U.S. Assembles Metrics to Weigh Progress in Afghanistan and Pakistan
Sunday, August 30, 2009
Administration officials are conducting what one called a "test run" of the metrics, comparing current numbers in a range of categories -- including newly trained Afghan army recruits, Pakistani counterinsurgency missions and on-time delivery of promised U.S. resources -- with baselines set earlier in the year. The results will be used to fine-tune the list before it is presented to Congress by Sept. 24.
Lawmakers set that deadline in the spring as a condition for approving additional war funding, holding President Obama to his promise of "clear benchmarks" and no "blank check."
Since then, skepticism about the war in Afghanistan has intensified along with the rising U.S. and NATO casualty rates, now at the highest level of the eight-year-old conflict. An upcoming assessment by Gen. Stanley A. McChrystal, the new military commander in Afghanistan, is expected to lay the groundwork for requests for additional U.S. troop deployments in 2010.
The administration's concern about waning public support and the war's direction has been compounded by strains in the U.S. relationship with the governments of Afghanistan and Pakistan. Facing their own public opinion problems, both appear increasingly resentful of U.S. demands for improved performance in the face of what they see as insufficient American support.
At a dinner in Kabul with Richard C. Holbrooke, the U.S. special envoy for the region, and retired Gen. Karl W. Eikenberry, the U.S. ambassador to Afghanistan, after the Aug. 20 presidential election, President Hamid Karzai made clear his displeasure that the administration did not endorse his candidacy or his claimed victory, according to one U.S. participant.
The participant denied media reports that the dinner had erupted into a shouting match but acknowledged that Karzai "may have been unhappy with the fact that the United States did not immediately congratulate him on his victory." Amid widespread reports of fraud, and with only a fraction of the vote tallied, Holbrooke told Karzai that the administration would wait for official results confirming that a candidate had won a majority or whether a runoff was needed before commenting.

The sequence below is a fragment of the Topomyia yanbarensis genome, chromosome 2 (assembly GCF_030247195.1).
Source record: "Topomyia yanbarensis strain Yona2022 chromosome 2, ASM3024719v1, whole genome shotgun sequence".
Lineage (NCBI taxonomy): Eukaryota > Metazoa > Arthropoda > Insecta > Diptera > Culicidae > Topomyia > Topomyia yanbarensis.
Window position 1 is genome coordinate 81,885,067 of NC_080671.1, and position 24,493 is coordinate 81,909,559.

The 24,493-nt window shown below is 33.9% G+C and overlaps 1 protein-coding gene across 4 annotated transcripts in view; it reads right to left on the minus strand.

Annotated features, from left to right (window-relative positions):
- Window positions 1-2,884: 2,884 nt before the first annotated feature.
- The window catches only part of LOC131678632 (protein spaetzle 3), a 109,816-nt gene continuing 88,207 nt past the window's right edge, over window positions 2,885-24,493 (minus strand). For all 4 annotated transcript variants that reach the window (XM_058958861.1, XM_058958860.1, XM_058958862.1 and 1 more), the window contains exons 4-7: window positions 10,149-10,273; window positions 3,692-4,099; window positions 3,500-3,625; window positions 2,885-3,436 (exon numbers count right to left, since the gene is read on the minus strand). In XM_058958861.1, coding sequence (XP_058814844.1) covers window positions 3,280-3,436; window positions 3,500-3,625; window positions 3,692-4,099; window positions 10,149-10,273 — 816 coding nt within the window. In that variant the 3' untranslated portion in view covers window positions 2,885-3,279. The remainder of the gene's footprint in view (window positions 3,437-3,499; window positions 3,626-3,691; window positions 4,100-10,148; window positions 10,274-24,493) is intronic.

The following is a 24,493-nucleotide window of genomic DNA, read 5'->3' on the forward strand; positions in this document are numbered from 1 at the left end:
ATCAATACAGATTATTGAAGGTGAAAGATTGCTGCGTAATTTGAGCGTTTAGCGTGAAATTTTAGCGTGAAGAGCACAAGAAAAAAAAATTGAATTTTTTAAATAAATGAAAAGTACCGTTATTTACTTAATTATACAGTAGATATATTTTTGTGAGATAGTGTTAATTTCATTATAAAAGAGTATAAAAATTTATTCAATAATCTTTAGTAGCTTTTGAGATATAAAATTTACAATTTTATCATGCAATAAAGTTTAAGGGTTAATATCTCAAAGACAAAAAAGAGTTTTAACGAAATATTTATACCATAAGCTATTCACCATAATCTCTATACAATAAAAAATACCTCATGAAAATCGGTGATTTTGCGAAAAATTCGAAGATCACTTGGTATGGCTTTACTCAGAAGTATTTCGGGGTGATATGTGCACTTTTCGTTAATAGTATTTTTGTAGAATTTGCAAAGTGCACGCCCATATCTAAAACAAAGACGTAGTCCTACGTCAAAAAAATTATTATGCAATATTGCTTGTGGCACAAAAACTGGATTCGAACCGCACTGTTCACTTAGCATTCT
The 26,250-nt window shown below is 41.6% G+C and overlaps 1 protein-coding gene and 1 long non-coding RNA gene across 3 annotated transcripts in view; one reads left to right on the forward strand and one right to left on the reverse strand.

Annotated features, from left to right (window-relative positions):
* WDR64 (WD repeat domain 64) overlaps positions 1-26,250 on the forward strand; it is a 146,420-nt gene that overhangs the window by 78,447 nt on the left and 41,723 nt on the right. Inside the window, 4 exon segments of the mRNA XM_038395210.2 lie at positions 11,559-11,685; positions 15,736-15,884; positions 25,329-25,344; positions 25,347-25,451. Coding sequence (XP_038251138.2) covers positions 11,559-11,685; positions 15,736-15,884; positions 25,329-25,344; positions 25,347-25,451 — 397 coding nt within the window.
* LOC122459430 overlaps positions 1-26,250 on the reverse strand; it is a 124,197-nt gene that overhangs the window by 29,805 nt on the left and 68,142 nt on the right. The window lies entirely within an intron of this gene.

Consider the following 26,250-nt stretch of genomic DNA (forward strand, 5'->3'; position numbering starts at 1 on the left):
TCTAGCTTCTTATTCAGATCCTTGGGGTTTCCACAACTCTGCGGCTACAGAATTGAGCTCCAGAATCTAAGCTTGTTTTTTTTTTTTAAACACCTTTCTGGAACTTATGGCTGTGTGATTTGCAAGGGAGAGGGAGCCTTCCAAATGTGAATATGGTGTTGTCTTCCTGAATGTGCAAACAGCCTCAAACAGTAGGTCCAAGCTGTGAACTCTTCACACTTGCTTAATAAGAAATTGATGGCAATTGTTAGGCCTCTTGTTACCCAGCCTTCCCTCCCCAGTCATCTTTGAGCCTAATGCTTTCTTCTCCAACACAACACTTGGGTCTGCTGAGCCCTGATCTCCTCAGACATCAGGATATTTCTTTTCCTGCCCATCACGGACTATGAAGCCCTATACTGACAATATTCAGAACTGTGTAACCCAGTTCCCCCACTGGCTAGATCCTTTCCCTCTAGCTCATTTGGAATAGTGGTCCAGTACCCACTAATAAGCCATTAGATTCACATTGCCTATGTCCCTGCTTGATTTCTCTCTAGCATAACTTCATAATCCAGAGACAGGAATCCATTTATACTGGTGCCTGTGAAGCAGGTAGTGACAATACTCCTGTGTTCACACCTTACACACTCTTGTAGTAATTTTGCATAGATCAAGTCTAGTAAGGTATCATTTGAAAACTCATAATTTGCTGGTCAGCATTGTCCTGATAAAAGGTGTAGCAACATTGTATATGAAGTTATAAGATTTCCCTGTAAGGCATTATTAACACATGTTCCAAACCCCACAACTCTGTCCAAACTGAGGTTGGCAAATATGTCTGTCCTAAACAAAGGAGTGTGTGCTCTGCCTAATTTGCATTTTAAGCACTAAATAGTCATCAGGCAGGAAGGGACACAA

"There is a pretty intense atmosphere in Kabul right now," said the participant, one of several senior officials who agreed to discuss the deteriorating war situation, and the evolving administration strategy, only on the condition of anonymity.
Relations with Pakistan have grown similarly tense, with complaints from Islamabad about the pace of deliveries of U.S. military equipment and rising resentment over congressional attempts to impose restrictions on its supply and use.
"We are fighting this war today," a senior Pakistani military official said in describing U.S. assistance as slow and stingy. "What good is it two years from now?"
That official and others said there have been long delays in the delivery of helicopters, night-vision equipment and other supplies requested for the army's ongoing offensive against Pakistan-based insurgents.
In recent interviews, civil and military officials in Pakistan drew a sharp contrast between the billions of dollars in assistance that George W. Bush's administration gave, with few strings attached, to then-President Pervez Musharraf -- a general who came to power in a military coup -- and what they see as efforts to condition assistance to the democratically elected government of President Asif Ali Zardari.